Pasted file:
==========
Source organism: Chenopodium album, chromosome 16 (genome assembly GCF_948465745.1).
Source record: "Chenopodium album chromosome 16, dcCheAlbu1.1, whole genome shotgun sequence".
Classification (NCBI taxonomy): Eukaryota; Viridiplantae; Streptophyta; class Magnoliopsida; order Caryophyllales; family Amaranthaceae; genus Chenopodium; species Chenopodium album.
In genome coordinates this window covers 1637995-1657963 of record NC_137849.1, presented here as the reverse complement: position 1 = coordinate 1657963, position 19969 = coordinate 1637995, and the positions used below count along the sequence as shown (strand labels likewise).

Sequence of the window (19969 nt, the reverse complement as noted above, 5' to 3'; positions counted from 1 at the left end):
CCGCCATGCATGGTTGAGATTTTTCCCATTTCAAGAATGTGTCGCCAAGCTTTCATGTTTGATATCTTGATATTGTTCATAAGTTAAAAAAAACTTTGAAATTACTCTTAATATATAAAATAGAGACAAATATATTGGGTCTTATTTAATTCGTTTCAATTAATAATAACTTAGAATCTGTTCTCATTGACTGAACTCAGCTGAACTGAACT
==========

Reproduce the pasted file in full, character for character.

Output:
Source organism: Chenopodium album, chromosome 16 (genome assembly GCF_948465745.1).
Source record: "Chenopodium album chromosome 16, dcCheAlbu1.1, whole genome shotgun sequence".
Classification (NCBI taxonomy): Eukaryota; Viridiplantae; Streptophyta; class Magnoliopsida; order Caryophyllales; family Amaranthaceae; genus Chenopodium; species Chenopodium album.
In genome coordinates this window covers 1637995-1657963 of record NC_137849.1, presented here as the reverse complement: position 1 = coordinate 1657963, position 19969 = coordinate 1637995, and the positions used below count along the sequence as shown (strand labels likewise).

Sequence of the window (19969 nt, the reverse complement as noted above, 5' to 3'; positions counted from 1 at the left end):
CCGCCATGCATGGTTGAGATTTTTCCCATTTCAAGAATGTGTCGCCAAGCTTTCATGTTTGATATCTTGATATTGTTCATAAGTTAAAAAAAACTTTGAAATTACTCTTAATATATAAAATAGAGACAAATATATTGGGTCTTATTTAATTCGTTTCAATTAATAATAACTTAGAATCTGTTCTCATTGACTGAACTCAGCTGAACTGAACT